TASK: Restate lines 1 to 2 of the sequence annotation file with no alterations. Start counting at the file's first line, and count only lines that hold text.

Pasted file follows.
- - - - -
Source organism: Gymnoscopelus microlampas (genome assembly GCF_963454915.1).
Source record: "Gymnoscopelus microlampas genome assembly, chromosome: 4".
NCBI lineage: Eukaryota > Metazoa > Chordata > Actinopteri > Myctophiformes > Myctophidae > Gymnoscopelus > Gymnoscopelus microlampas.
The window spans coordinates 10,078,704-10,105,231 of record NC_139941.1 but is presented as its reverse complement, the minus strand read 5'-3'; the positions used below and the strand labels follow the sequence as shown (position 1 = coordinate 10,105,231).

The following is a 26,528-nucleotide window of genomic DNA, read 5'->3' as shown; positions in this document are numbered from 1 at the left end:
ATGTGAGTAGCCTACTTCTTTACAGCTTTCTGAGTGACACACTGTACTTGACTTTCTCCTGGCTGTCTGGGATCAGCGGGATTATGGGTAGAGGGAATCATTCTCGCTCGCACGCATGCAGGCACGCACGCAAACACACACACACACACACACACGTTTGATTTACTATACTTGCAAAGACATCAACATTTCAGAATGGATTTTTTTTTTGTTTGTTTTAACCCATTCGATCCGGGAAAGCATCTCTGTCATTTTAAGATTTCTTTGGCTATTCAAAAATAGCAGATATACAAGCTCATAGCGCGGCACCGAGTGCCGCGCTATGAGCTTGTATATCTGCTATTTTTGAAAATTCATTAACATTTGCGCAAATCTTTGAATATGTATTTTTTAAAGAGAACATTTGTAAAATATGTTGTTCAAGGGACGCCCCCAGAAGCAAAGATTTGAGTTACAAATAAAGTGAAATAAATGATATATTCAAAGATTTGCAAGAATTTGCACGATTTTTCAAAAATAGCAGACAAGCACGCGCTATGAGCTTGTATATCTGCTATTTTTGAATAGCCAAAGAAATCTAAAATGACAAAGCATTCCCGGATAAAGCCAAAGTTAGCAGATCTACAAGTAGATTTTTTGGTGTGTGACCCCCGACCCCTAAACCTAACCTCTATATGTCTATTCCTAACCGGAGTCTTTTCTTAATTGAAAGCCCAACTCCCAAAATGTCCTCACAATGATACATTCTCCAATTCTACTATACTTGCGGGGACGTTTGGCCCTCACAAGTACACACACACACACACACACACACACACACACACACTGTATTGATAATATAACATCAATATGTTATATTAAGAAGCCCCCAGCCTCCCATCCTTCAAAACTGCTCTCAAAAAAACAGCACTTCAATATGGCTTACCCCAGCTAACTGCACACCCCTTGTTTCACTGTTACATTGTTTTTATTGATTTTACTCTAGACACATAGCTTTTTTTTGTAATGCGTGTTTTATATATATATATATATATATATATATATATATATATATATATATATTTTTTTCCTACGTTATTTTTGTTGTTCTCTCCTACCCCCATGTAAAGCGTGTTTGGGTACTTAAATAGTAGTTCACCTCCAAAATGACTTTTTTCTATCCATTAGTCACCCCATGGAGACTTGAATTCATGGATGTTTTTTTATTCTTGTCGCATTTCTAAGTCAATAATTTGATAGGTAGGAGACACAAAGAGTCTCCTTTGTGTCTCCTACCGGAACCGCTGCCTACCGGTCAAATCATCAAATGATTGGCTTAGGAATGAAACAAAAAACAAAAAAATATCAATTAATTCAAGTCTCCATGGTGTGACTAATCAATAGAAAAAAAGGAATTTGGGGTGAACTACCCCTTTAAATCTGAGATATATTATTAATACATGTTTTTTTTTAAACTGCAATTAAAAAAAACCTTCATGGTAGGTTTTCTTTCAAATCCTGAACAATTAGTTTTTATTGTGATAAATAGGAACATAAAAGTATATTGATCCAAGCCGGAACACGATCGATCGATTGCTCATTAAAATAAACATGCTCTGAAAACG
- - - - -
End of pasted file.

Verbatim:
Source organism: Gymnoscopelus microlampas (genome assembly GCF_963454915.1).
Source record: "Gymnoscopelus microlampas genome assembly, chromosome: 4".